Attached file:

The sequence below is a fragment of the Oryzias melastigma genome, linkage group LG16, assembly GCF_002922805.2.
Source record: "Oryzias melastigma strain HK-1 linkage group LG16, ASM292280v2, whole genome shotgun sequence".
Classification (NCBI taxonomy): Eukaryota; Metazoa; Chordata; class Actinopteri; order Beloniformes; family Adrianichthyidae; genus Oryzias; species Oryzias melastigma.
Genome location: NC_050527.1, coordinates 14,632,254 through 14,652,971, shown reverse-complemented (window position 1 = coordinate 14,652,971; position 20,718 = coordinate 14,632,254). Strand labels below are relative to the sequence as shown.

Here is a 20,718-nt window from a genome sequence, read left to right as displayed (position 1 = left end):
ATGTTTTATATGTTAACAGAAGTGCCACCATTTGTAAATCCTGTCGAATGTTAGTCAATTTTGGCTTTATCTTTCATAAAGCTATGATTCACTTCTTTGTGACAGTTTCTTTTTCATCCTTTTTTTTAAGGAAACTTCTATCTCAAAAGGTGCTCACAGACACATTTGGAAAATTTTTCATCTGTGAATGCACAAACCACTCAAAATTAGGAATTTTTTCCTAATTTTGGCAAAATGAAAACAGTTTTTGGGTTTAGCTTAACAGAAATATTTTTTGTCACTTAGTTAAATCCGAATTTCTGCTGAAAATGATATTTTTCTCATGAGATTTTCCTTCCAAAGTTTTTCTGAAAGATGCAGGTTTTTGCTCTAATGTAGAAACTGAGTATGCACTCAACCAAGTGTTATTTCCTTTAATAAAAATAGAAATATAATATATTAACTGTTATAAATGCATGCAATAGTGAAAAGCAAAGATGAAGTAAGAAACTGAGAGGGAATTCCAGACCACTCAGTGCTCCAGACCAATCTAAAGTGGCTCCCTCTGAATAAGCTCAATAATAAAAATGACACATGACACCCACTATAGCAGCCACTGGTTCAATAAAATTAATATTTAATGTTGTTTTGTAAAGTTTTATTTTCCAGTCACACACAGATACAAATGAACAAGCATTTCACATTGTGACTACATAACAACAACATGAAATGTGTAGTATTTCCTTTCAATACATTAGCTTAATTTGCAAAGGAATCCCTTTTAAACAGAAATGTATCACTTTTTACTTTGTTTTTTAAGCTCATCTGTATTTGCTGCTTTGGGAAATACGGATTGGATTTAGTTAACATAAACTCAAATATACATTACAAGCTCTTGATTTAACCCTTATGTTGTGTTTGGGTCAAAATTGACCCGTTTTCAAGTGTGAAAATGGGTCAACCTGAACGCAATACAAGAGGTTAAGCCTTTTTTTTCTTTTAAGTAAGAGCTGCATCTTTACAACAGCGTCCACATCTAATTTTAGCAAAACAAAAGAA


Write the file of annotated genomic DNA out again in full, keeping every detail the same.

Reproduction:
The sequence below is a fragment of the Oryzias melastigma genome, linkage group LG16, assembly GCF_002922805.2.
Source record: "Oryzias melastigma strain HK-1 linkage group LG16, ASM292280v2, whole genome shotgun sequence".
Classification (NCBI taxonomy): Eukaryota; Metazoa; Chordata; class Actinopteri; order Beloniformes; family Adrianichthyidae; genus Oryzias; species Oryzias melastigma.
Genome location: NC_050527.1, coordinates 14,632,254 through 14,652,971, shown reverse-complemented (window position 1 = coordinate 14,652,971; position 20,718 = coordinate 14,632,254). Strand labels below are relative to the sequence as shown.

Here is a 20,718-nt window from a genome sequence, read left to right as displayed (position 1 = left end):
ATGTTTTATATGTTAACAGAAGTGCCACCATTTGTAAATCCTGTCGAATGTTAGTCAATTTTGGCTTTATCTTTCATAAAGCTATGATTCACTTCTTTGTGACAGTTTCTTTTTCATCCTTTTTTTTAAGGAAACTTCTATCTCAAAAGGTGCTCACAGACACATTTGGAAAATTTTTCATCTGTGAATGCACAAACCACTCAAAATTAGGAATTTTTTCCTAATTTTGGCAAAATGAAAACAGTTTTTGGGTTTAGCTTAACAGAAATATTTTTTGTCACTTAGTTAAATCCGAATTTCTGCTGAAAATGATATTTTTCTCATGAGATTTTCCTTCCAAAGTTTTTCTGAAAGATGCAGGTTTTTGCTCTAATGTAGAAACTGAGTATGCACTCAACCAAGTGTTATTTCCTTTAATAAAAATAGAAATATAATATATTAACTGTTATAAATGCATGCAATAGTGAAAAGCAAAGATGAAGTAAGAAACTGAGAGGGAATTCCAGACCACTCAGTGCTCCAGACCAATCTAAAGTGGCTCCCTCTGAATAAGCTCAATAATAAAAATGACACATGACACCCACTATAGCAGCCACTGGTTCAATAAAATTAATATTTAATGTTGTTTTGTAAAGTTTTATTTTCCAGTCACACACAGATACAAATGAACAAGCATTTCACATTGTGACTACATAACAACAACATGAAATGTGTAGTATTTCCTTTCAATACATTAGCTTAATTTGCAAAGGAATCCCTTTTAAACAGAAATGTATCACTTTTTACTTTGTTTTTTAAGCTCATCTGTATTTGCTGCTTTGGGAAATACGGATTGGATTTAGTTAACATAAACTCAAATATACATTACAAGCTCTTGATTTAACCCTTATGTTGTGTTTGGGTCAAAATTGACCCGTTTTCAAGTGTGAAAATGGGTCAACCTGAACGCAATACAAGAGGTTAAGCCTTTTTTTTCTTTTAAGTAAGAGCTGCATCTTTACAACAGCGTCCACATCTAATTTTAGCAAAACAAAAGAA